Candy Review: Jessica Biel is the Main Attraction in This Riveting Limited Series
The current obsession with miniseries based on true crimes continues with Hulu’s five-part Candy.
The series is getting a different rollout strategy than previous shows on the streaming service, premiering Monday, May 9, and dropping an episode a day until its finale on Friday, May 13, aka Friday the 13th.
TV Fanatic got the chance to watch the series in its entirety ahead of launch, and it works well as a five-chapter story that borrows elements from the case while adding in some developments that help amp up the tension.
Jessica Biel turned in a chilling role on The Sinner, but she’s far more menacing here as the titular character, Candy Montgomery.
On the surface, Candy has it all. She has a beautiful family and an exquisite house, but it’s not enough for her.
She wants more, and the series charts her journey from suburban housewife to someone who brutally murders her supposed friend, Betty Gore.
The Candy from the end of the story is a complete 180 from the earlier Candy, but she shows shades of darkness at the start, even if she’s smiling from ear to ear as though butter wouldn’t melt.
Candy is calculating and knows what to do to get what she wants, and Biel will probably be in line for awards with her portrayal of the cunning and manipulative Candy.
It’s a multi-faceted performance that will leave you feeling extremely uneasy. It makes for great TV, and the beauty of this acting style is that viewers won’t be able to guess what words — or actions — will come from her next.
Thanks to standout performances on Yellowjackets and Don’t Look Up, Melanie Lynskey is coming off a red-hot year. Her fans will be glad to know this is a markedly different direction in her portrayal of Betty Gore.
Lynskey excels with complicated characters. She has the ability to take all eyes off everyone else in the scene, and that’s on full display here.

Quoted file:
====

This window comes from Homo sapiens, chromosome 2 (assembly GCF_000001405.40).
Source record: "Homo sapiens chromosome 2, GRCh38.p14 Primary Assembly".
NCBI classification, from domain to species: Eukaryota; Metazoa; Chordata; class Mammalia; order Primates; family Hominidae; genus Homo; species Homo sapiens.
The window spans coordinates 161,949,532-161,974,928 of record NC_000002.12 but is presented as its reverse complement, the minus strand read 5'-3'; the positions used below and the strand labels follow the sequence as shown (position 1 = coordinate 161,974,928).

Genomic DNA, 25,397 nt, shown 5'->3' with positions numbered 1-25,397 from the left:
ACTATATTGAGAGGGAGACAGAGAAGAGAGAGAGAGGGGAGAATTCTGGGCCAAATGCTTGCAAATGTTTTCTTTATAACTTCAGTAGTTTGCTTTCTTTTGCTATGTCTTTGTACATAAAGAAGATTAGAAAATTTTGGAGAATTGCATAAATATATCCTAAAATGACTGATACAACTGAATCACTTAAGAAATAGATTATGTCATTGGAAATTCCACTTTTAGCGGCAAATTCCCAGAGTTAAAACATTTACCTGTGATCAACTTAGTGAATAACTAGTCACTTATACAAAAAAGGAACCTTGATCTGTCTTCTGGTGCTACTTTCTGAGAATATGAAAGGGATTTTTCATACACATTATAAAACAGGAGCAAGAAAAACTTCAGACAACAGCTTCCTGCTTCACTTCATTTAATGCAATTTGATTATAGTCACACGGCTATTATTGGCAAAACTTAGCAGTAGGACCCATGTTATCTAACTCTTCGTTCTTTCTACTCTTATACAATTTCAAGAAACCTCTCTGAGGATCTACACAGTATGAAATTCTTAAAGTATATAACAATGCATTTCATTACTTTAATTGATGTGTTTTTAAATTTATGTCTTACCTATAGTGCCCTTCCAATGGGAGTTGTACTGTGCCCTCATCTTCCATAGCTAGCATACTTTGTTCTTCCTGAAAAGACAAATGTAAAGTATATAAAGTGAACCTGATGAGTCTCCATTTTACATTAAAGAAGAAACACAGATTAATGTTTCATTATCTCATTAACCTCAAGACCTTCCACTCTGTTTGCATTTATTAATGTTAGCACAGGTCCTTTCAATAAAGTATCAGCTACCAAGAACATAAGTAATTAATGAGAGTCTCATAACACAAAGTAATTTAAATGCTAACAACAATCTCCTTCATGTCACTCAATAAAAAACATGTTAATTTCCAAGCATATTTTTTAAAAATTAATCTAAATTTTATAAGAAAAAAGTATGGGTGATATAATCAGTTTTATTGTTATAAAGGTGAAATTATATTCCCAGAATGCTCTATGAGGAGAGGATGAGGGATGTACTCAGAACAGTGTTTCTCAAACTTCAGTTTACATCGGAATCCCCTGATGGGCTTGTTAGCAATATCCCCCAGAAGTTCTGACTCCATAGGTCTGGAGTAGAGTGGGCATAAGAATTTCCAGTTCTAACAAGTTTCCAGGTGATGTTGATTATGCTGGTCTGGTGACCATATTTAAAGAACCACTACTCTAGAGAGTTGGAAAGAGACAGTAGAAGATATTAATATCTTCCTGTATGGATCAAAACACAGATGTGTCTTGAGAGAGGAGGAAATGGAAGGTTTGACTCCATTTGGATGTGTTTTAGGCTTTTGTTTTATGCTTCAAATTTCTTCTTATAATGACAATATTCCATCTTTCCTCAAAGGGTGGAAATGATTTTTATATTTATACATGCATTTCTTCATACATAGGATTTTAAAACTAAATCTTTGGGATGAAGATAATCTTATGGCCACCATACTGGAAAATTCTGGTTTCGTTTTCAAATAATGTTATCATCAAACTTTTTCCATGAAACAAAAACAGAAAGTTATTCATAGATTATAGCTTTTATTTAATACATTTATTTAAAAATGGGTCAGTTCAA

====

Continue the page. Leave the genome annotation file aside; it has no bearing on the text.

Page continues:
People who followed the case likely don’t know much about Betty.
That’s because the media’s focus has been on Candy because of the following question:
What pushes someone who has it all to murder someone in such a brutal fashion?
Thankfully, the miniseries tells a non-linear story, allowing viewers to get a front-row seat into how Candy murdered Betty and its effect on the small community where it happened.
Non-linear storytelling isn’t for everyone, but it works very well to tell viewers everything they need to know.
Another vital aspect of the show is the characterization of Betty.
You would expect a series examining a murder to paint the victim as a saint, but that’s not the case here.
Pablo Schrieber is also on board as Betty’s husband, Allan, a man who wants to spend as little time at home with his wife and child as possible.
That’s not to say Allan went out of his way to start an affair. He simply doesn’t know how to communicate with Betty.
They’re both miserable, and the lack of communication is what keeps them apart.
We’ve witnessed relationships on TV that are being held down because couples just don’t want to communicate.
Communication is the key to any relationship, which may be one of the more significant messages to take from the series.
There’s a lot to like about the series, but it might have benefited from having fewer installments and being told as a movie.
The series is a pressure cooker environment as we watch people become the worst possible versions of themselves.
If that’s your thing, then you’ll be in your element.
In true Hollywood fashion, HBO Max is also working on a Candy Montgomery series, Love and Death, with Elizabeth Olsen as Candy and Lily Rabe as Betty, and it will be interesting to see how the two productions differ.
Will you check out Hulu’s Candy?
Have a look at the trailer below.
Paul Dailly is the Associate Editor for TV Fanatic. Follow him on Twitter.